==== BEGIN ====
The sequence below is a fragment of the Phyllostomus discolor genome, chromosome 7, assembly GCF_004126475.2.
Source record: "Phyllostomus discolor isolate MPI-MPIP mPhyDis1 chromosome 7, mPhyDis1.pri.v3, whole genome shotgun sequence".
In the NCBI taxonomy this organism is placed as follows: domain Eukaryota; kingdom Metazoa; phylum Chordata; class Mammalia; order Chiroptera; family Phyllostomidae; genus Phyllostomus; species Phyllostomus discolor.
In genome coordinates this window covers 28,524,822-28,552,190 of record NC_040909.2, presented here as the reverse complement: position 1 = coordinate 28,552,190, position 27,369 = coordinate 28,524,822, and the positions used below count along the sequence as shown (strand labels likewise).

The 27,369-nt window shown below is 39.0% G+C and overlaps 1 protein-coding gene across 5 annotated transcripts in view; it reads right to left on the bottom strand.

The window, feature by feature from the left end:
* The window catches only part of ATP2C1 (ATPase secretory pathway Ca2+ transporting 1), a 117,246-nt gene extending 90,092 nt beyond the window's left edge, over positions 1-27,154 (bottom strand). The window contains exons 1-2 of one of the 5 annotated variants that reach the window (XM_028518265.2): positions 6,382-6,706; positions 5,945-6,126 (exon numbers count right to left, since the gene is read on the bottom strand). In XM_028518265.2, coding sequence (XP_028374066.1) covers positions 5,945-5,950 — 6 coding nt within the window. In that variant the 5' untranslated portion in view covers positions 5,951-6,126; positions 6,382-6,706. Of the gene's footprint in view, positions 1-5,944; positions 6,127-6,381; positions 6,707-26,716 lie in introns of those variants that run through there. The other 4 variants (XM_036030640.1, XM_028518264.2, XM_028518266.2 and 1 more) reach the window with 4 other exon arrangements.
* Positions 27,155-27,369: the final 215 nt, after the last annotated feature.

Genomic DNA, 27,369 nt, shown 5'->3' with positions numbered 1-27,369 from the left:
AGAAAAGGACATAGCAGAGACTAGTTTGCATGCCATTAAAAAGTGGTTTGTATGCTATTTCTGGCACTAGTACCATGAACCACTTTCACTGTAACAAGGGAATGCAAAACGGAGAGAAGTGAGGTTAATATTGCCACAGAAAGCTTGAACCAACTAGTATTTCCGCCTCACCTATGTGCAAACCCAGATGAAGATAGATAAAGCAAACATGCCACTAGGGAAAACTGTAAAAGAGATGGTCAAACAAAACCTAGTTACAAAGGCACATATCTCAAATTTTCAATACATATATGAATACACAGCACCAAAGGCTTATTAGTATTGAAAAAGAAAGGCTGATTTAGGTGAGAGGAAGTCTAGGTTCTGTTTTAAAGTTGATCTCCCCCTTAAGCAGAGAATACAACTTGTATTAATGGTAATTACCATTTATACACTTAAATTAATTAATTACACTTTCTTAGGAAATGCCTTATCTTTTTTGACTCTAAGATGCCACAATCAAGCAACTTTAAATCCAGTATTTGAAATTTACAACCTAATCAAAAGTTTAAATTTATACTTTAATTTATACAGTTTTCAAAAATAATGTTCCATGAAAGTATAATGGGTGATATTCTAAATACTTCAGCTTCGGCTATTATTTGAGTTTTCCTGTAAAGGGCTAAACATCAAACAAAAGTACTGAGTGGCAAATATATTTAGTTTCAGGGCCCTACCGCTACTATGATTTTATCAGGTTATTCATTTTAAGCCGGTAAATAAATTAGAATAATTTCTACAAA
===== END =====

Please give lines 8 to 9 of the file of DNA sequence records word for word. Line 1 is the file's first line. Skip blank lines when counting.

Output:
* Positions 27,155-27,369: the final 215 nt, after the last annotated feature.

Genomic DNA, 27,369 nt, shown 5'->3' with positions numbered 1-27,369 from the left: